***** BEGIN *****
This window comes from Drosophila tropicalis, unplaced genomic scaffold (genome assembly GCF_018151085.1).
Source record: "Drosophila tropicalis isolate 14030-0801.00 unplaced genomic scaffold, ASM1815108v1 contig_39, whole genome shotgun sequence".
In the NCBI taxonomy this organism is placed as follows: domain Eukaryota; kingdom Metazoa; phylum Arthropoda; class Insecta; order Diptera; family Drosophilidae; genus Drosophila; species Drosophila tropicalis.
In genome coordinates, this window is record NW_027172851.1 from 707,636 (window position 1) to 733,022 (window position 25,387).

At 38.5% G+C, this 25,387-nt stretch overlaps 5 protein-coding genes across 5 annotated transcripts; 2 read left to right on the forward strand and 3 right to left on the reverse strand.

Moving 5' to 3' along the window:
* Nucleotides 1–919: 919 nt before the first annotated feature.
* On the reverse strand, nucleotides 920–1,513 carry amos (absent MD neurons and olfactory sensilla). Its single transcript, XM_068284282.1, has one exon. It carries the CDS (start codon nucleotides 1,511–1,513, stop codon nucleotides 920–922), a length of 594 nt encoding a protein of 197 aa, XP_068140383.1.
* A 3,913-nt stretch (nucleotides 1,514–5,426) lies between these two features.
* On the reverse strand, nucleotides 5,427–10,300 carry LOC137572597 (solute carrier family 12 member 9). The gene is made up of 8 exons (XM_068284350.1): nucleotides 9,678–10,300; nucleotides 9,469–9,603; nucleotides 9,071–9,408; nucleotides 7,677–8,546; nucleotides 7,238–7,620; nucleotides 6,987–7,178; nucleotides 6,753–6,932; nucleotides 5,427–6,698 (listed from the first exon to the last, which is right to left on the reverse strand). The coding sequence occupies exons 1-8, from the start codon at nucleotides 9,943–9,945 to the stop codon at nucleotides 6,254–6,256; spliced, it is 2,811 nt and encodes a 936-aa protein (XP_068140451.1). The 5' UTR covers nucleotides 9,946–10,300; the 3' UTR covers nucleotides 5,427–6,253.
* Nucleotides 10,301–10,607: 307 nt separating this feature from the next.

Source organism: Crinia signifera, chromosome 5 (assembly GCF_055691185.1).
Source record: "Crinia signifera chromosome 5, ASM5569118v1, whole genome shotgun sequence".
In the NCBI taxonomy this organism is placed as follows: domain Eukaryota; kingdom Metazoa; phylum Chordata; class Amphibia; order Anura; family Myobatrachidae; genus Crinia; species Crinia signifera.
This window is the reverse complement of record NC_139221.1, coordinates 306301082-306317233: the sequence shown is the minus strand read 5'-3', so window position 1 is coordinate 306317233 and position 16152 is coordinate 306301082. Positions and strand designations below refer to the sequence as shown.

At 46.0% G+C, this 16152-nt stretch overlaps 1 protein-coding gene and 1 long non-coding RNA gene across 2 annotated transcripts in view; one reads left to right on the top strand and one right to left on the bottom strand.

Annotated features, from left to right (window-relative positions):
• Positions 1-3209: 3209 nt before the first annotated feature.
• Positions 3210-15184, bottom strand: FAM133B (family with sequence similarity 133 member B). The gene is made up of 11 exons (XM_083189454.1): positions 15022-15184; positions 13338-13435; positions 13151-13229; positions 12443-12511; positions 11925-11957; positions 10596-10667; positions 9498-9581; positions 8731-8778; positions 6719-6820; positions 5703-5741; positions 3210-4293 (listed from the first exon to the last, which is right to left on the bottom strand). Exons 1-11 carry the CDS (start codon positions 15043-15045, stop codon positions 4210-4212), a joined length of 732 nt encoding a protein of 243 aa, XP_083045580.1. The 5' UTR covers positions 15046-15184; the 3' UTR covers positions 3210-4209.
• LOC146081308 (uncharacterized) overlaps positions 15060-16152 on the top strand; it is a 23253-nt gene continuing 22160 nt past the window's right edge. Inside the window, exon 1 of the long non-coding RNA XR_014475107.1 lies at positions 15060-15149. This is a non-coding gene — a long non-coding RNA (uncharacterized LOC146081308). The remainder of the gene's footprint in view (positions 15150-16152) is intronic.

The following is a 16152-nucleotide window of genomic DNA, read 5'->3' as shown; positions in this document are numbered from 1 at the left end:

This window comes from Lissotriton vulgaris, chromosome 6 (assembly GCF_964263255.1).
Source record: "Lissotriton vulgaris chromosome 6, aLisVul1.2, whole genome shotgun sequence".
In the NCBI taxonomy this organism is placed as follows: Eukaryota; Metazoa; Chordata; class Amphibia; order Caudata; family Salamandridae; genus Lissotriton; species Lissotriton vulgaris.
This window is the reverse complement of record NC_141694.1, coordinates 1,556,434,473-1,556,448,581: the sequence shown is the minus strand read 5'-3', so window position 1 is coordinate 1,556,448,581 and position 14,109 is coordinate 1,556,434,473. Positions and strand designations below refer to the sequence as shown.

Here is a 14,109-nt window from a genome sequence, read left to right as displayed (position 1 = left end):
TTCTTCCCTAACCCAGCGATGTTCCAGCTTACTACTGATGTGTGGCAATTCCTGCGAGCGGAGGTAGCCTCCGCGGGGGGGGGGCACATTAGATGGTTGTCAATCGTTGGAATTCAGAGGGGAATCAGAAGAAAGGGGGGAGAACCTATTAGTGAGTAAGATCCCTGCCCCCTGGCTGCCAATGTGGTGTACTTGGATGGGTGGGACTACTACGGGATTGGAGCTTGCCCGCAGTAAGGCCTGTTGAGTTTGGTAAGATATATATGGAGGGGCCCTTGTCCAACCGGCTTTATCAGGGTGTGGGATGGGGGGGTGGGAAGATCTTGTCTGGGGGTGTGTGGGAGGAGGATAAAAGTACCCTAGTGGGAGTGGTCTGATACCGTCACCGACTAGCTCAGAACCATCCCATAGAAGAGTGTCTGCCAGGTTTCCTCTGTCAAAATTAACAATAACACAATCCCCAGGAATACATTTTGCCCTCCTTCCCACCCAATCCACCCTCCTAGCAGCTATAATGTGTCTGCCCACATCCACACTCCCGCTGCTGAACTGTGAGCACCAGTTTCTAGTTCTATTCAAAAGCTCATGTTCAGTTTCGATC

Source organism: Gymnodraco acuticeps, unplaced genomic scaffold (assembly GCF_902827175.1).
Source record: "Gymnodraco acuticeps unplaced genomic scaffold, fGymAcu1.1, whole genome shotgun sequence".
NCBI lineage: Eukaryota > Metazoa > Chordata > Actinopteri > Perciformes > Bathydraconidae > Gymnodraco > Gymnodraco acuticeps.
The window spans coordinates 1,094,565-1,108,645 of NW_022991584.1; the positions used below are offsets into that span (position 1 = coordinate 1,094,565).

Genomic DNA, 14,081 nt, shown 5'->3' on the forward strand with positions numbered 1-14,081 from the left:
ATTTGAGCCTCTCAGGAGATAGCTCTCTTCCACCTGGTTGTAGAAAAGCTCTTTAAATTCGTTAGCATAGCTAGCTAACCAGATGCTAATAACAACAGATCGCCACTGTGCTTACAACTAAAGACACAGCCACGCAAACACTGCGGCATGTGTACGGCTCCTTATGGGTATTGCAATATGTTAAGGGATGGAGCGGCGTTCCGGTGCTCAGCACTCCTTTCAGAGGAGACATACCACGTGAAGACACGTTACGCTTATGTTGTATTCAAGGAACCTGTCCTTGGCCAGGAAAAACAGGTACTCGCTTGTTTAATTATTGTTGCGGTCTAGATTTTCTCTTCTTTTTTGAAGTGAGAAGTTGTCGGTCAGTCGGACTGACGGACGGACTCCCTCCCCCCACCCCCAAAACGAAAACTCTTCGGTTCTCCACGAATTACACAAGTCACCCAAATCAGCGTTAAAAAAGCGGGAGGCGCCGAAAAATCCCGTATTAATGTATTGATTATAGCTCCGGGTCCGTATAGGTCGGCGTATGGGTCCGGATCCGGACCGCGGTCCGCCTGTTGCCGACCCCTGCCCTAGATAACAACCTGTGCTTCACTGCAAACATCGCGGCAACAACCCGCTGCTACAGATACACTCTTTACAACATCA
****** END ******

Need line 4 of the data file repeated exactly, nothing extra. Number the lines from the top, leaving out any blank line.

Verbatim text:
In genome coordinates, this window is record NW_027172851.1 from 707,636 (window position 1) to 733,022 (window position 25,387).